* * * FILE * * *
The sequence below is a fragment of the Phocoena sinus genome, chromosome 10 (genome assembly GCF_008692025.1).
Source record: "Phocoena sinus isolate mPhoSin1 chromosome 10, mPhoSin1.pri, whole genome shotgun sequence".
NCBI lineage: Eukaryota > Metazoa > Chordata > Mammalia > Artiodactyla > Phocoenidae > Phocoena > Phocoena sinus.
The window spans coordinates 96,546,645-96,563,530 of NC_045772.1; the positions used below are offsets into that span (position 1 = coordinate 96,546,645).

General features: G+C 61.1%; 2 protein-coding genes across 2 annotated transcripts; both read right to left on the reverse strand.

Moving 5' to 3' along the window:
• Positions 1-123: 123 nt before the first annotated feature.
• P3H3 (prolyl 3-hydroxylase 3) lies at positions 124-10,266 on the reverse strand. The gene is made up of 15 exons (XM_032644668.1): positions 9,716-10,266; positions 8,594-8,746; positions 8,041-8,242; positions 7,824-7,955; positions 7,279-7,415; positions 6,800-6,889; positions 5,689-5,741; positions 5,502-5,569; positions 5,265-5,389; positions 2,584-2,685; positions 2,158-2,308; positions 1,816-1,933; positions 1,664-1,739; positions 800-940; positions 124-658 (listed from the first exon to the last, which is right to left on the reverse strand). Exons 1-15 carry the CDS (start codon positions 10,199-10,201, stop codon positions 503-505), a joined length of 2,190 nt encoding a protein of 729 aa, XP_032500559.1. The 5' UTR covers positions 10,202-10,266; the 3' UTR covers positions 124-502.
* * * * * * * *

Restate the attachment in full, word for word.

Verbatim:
The sequence below is a fragment of the Phocoena sinus genome, chromosome 10 (genome assembly GCF_008692025.1).
Source record: "Phocoena sinus isolate mPhoSin1 chromosome 10, mPhoSin1.pri, whole genome shotgun sequence".
NCBI lineage: Eukaryota > Metazoa > Chordata > Mammalia > Artiodactyla > Phocoenidae > Phocoena > Phocoena sinus.
The window spans coordinates 96,546,645-96,563,530 of NC_045772.1; the positions used below are offsets into that span (position 1 = coordinate 96,546,645).

General features: G+C 61.1%; 2 protein-coding genes across 2 annotated transcripts; both read right to left on the reverse strand.

Moving 5' to 3' along the window:
• Positions 1-123: 123 nt before the first annotated feature.
• P3H3 (prolyl 3-hydroxylase 3) lies at positions 124-10,266 on the reverse strand. The gene is made up of 15 exons (XM_032644668.1): positions 9,716-10,266; positions 8,594-8,746; positions 8,041-8,242; positions 7,824-7,955; positions 7,279-7,415; positions 6,800-6,889; positions 5,689-5,741; positions 5,502-5,569; positions 5,265-5,389; positions 2,584-2,685; positions 2,158-2,308; positions 1,816-1,933; positions 1,664-1,739; positions 800-940; positions 124-658 (listed from the first exon to the last, which is right to left on the reverse strand). Exons 1-15 carry the CDS (start codon positions 10,199-10,201, stop codon positions 503-505), a joined length of 2,190 nt encoding a protein of 729 aa, XP_032500559.1. The 5' UTR covers positions 10,202-10,266; the 3' UTR covers positions 124-502.